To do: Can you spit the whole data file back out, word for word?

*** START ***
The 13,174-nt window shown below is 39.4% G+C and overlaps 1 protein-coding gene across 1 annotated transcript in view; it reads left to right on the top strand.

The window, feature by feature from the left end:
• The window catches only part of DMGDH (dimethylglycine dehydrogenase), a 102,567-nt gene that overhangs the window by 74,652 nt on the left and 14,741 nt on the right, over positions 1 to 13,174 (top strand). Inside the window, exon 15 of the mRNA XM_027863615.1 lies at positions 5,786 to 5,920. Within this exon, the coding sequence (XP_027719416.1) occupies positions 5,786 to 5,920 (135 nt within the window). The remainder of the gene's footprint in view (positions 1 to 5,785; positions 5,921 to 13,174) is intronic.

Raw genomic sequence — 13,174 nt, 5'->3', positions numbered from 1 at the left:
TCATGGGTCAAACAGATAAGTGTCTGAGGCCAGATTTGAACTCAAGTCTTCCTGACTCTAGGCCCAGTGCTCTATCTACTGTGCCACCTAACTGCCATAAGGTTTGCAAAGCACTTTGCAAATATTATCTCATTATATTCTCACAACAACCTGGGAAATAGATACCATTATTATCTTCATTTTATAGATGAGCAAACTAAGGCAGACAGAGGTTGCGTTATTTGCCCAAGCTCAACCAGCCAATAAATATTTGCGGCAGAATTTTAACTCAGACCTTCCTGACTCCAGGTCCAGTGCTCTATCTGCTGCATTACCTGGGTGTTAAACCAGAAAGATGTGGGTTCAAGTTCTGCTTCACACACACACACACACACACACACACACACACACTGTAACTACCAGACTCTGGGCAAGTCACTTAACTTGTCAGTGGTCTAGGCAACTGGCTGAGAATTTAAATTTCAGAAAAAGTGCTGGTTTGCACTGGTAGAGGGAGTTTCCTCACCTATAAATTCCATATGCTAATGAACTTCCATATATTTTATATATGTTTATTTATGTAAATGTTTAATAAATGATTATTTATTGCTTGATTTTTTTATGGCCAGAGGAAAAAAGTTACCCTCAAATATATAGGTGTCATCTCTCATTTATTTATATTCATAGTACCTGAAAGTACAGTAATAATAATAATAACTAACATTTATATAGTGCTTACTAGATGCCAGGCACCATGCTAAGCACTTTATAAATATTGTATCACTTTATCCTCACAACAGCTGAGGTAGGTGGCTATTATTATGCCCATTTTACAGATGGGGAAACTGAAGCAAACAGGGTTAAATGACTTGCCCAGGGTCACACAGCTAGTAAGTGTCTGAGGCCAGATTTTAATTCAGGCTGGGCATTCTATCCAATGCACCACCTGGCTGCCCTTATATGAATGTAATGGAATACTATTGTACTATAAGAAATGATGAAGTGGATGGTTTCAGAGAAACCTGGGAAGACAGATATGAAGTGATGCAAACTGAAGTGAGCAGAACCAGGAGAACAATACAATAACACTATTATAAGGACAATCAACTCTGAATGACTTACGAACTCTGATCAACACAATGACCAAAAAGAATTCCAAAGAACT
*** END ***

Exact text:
The 13,174-nt window shown below is 39.4% G+C and overlaps 1 protein-coding gene across 1 annotated transcript in view; it reads left to right on the top strand.

The window, feature by feature from the left end:
• The window catches only part of DMGDH (dimethylglycine dehydrogenase), a 102,567-nt gene that overhangs the window by 74,652 nt on the left and 14,741 nt on the right, over positions 1 to 13,174 (top strand). Inside the window, exon 15 of the mRNA XM_027863615.1 lies at positions 5,786 to 5,920. Within this exon, the coding sequence (XP_027719416.1) occupies positions 5,786 to 5,920 (135 nt within the window). The remainder of the gene's footprint in view (positions 1 to 5,785; positions 5,921 to 13,174) is intronic.

Raw genomic sequence — 13,174 nt, 5'->3', positions numbered from 1 at the left:
TCATGGGTCAAACAGATAAGTGTCTGAGGCCAGATTTGAACTCAAGTCTTCCTGACTCTAGGCCCAGTGCTCTATCTACTGTGCCACCTAACTGCCATAAGGTTTGCAAAGCACTTTGCAAATATTATCTCATTATATTCTCACAACAACCTGGGAAATAGATACCATTATTATCTTCATTTTATAGATGAGCAAACTAAGGCAGACAGAGGTTGCGTTATTTGCCCAAGCTCAACCAGCCAATAAATATTTGCGGCAGAATTTTAACTCAGACCTTCCTGACTCCAGGTCCAGTGCTCTATCTGCTGCATTACCTGGGTGTTAAACCAGAAAGATGTGGGTTCAAGTTCTGCTTCACACACACACACACACACACACACACACACACACTGTAACTACCAGACTCTGGGCAAGTCACTTAACTTGTCAGTGGTCTAGGCAACTGGCTGAGAATTTAAATTTCAGAAAAAGTGCTGGTTTGCACTGGTAGAGGGAGTTTCCTCACCTATAAATTCCATATGCTAATGAACTTCCATATATTTTATATATGTTTATTTATGTAAATGTTTAATAAATGATTATTTATTGCTTGATTTTTTTATGGCCAGAGGAAAAAAGTTACCCTCAAATATATAGGTGTCATCTCTCATTTATTTATATTCATAGTACCTGAAAGTACAGTAATAATAATAATAACTAACATTTATATAGTGCTTACTAGATGCCAGGCACCATGCTAAGCACTTTATAAATATTGTATCACTTTATCCTCACAACAGCTGAGGTAGGTGGCTATTATTATGCCCATTTTACAGATGGGGAAACTGAAGCAAACAGGGTTAAATGACTTGCCCAGGGTCACACAGCTAGTAAGTGTCTGAGGCCAGATTTTAATTCAGGCTGGGCATTCTATCCAATGCACCACCTGGCTGCCCTTATATGAATGTAATGGAATACTATTGTACTATAAGAAATGATGAAGTGGATGGTTTCAGAGAAACCTGGGAAGACAGATATGAAGTGATGCAAACTGAAGTGAGCAGAACCAGGAGAACAATACAATAACACTATTATAAGGACAATCAACTCTGAATGACTTACGAACTCTGATCAACACAATGACCAAAAAGAATTCCAAAGAACT